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Remembering Konami.


Konami is dead. Well, it may as well be.

Like my other posts about dead companies, here is a brief retrospective on the once-great video game company that was Konami.

Konami started making machines for video arcades in Japan in the early 1970s. They began making actual arcade games in the early 1980s, with titles like Frogger and Scramble. They jumped into the home video game market with releases on the MSX and the Nintendo Famicom, which, after a redesign, was known as the Nintendo Entertainment System in the US.

To get around Nintendo's policy of limiting the amount of games that developers can publish on the NES, Konami established a shell company called Ultra Games. That title is probably one you'e seen a lot of, since the original Ninja Turtles game was an Ultra release, as was the NES version of Metal Gear. They abandoned this practice by the time of the Super Nintendo's release. The games that were released under that banner are now essentially treated as regular Konami releases, more or less. Just a little interesting bit of trivia.

One of the Best. Damn. Games. Ever. Turtles In Time is a game that I can keep going back to on a consistent basis. The gameplay is basically flawless, and the visuals are basically taken directly from the source material of the 1987 cartoon. The four turtles play a little bit differently, as they have different weapons that do different things. Dontatello is slow, but he has a long reach, for instance. Michaelangelo is fast but his weapon has a super-short range. Each turtle plays differently, and everyone has a favorite. I usually went with Raphael, because sais are badass.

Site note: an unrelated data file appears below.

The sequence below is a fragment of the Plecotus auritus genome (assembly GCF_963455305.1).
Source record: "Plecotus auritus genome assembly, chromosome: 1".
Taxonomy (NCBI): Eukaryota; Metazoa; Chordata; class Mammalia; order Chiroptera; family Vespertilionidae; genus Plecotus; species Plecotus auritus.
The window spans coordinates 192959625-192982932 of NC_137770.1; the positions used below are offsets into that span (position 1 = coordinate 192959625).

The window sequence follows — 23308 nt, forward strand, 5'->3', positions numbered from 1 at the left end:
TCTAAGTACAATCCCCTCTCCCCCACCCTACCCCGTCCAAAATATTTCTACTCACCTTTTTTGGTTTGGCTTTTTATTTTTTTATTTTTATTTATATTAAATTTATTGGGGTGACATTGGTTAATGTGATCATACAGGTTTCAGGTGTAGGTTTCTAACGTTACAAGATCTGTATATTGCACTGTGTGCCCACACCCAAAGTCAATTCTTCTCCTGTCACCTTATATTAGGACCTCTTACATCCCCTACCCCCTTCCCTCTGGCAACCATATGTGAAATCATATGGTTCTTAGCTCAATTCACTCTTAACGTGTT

Good luck finding a copy of this game for a decent price, though. Nostalgia is a powerful thing.

Yeah, yeah. Castlevania is awesome. But everyone played that one, and everyone has talked about it to death. This game is a relatively obscure one. Legends was actually the earliest game in the Castlevania timeline until Lament of Innocence came out, so that's pretty cool. You play as Sonia Belmont, the first of the Belmont clan to take on Dracula. The game itself is fairly slow-paced, but that is to be expected since it is on the Game Boy - fast-paced games on that crazy blurry screen just should not be done (it helps if you have access to a Game Boy Kiosk like the ones they had in Toys R Us back in the day. But that's crazy talk).